Start by stripping the motor as you would for a valve job. This task involves draining the coolant, loosening the exhaust system ... and removing the exhaust manifold, valve covers, rocker shaft assemblies (mark them "left" and "right" ), push rods, cylinder heads, intake manifold (including the carburetor), and valve lifters from cylinders two, three, five and eight. Clean all the parts and set the rocker shaft assemblies, the cylinder heads, and the intake manifold/carburetor unit on your workbench.
Then, find the left rocker assembly, and remove its rocker arms. Wrap the four oiling holes that serve the center two cylinders' rocker arms (cylinders three and five) with brass shim stock, and secure these makeshift seals with 1" hose clamps. Now replace the four outer rocker arms which serve cylinders one and seven. Then set the modified rocker assembly aside and locate the right shaft. Remove only the outer four rockers from the right assembly, and seal the oiling holes as you did those on the left side. This procedure effectively disconnects the valves from the camshaft on cylinders two, three, five and eight.
Next — because you do not want compression to build up in the deactivated cylinders — remove the exhaust valves from the heads of the "dead" bores. In addition, to prevent air from being driven up through the valve guides and into the valve covers, block the guides with 3/8" x 3" National Fine bolts, washers, and nuts. Torque the nuts to about 45 foot-pounds ... to ensure that they'll stay put and won't leak. And, again, leave those intake valves shut to keep any air from being pushed up toward the carburetor.
Unfortunately, you cannot just remove the valve lifters from the nonfunctional cylinders since the units ride in a pressurized oil gallery. And you can't leave the lifters in there, either, because the camshaft will knock them out. So, you'll have to fabricate "hydro-holders" for each of four sets of two lifters. A 4"-long piece of 1/8" x 1" x 1" angle aluminum — notched to fit the grooves in the lifters — will do the job. Drill and tap the block, and bolt the "lifter locks" in position. This procedure will allow you to maintain oil pressure, while averting any undesirable moving part collisions.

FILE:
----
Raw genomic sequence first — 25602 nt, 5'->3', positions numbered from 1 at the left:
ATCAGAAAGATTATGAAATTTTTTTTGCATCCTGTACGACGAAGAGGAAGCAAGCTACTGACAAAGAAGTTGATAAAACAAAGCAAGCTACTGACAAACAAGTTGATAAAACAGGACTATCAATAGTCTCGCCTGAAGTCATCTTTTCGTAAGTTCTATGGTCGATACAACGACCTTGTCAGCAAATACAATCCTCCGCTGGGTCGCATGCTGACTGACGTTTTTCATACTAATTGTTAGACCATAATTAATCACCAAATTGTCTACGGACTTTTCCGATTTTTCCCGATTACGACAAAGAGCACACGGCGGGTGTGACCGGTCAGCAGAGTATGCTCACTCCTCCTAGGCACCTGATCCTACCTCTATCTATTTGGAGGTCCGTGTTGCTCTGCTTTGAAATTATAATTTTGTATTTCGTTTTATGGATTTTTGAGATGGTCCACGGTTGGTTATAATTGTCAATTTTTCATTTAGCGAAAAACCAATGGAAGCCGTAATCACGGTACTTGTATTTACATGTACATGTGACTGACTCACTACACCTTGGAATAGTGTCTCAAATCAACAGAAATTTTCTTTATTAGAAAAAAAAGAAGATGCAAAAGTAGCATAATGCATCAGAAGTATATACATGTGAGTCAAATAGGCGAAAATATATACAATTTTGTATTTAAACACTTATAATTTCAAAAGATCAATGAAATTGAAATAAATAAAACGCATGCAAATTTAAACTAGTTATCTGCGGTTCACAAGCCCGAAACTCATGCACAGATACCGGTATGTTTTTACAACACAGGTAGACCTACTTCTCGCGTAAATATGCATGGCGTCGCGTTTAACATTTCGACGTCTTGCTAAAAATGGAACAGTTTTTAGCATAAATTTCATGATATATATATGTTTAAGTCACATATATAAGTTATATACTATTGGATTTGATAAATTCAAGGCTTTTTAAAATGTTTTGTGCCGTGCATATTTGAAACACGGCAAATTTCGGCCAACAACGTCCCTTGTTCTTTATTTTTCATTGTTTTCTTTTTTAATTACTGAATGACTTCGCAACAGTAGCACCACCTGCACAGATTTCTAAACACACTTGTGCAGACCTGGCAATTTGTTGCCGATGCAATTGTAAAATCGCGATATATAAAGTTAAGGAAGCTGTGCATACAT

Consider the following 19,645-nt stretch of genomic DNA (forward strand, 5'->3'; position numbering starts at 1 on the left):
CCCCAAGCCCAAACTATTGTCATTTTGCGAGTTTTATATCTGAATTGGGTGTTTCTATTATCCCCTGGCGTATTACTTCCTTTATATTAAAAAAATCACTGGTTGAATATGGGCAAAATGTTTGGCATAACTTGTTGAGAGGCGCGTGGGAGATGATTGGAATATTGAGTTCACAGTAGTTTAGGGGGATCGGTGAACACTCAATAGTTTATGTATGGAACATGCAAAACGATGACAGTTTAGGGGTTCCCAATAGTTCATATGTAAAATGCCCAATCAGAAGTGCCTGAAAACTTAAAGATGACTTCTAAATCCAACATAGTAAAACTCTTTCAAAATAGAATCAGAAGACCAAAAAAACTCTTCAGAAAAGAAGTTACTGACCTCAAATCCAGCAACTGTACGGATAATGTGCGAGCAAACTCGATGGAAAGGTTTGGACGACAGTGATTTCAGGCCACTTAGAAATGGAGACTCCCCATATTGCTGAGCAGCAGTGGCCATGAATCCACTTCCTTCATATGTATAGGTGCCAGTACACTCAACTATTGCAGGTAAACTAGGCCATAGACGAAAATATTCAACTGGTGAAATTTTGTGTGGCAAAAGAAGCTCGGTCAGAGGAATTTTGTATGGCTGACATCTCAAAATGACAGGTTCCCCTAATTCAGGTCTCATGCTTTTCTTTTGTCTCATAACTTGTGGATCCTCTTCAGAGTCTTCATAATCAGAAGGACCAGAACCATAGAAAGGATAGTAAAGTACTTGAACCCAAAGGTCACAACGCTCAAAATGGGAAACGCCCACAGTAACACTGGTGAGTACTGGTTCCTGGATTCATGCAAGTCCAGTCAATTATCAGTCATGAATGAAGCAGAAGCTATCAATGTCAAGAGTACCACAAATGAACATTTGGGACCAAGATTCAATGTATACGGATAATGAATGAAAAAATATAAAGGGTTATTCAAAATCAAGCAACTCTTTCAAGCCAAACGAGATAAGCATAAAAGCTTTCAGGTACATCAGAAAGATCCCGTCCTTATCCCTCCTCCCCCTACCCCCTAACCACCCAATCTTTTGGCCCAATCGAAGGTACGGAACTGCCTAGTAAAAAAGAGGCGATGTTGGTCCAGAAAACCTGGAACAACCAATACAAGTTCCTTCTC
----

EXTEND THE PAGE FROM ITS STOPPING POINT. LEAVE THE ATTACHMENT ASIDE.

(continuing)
The last conversion step consists of blocking the right throat of the two-barrel carburetor. After removing the gas mixer from the intake manifold, unscrew the throttle butterfly valve and block the venturi with a 11/4" expansion (or freeze) plug. Then obstruct the outlets for the spray bar and the accelerator pump with wire or a silicone sealant to prevent the "idle" throat from filling with gas.
You'll also need to plug the vacuum advance hole in the "retired" venturi in order to maintain the proper spark advance. (For an even more efficient setup, buy or make an adapter plate and use a single barrel carburetor — such as the one which can be found on Chrysler slant-six engines.)
Now it's time to bolt your Mopar four-lunger together. Just reverse the disassembly procedure used for a valve job, fire 'er up, and tune in the fuel mixture. (Some adjustment will be necessary because of the increased load on that one throat.) In addition, Joe recommends advancing the timing two degrees unless you're a hot rodder. (For throttle-happy pilots, this change might cause detonation.) Even with the timing advance, the V4's emissions fall well within EPA limitations.
Your former V8 "clunker" should now exceed 20 mpg under reasonable use. True, you're not going to have much success playing jack rabbit with the youngsters on Main Street. But you will be surprised by how well those four lonely pistons push your heavy car down the highway. Joe claimed that reaching 90 mph would be no problem, but — at such excessive speeds — gas mileage might drop below that of the eight-cylinder engine. So, keep your new "economy car" down to 55 mph and reap the profits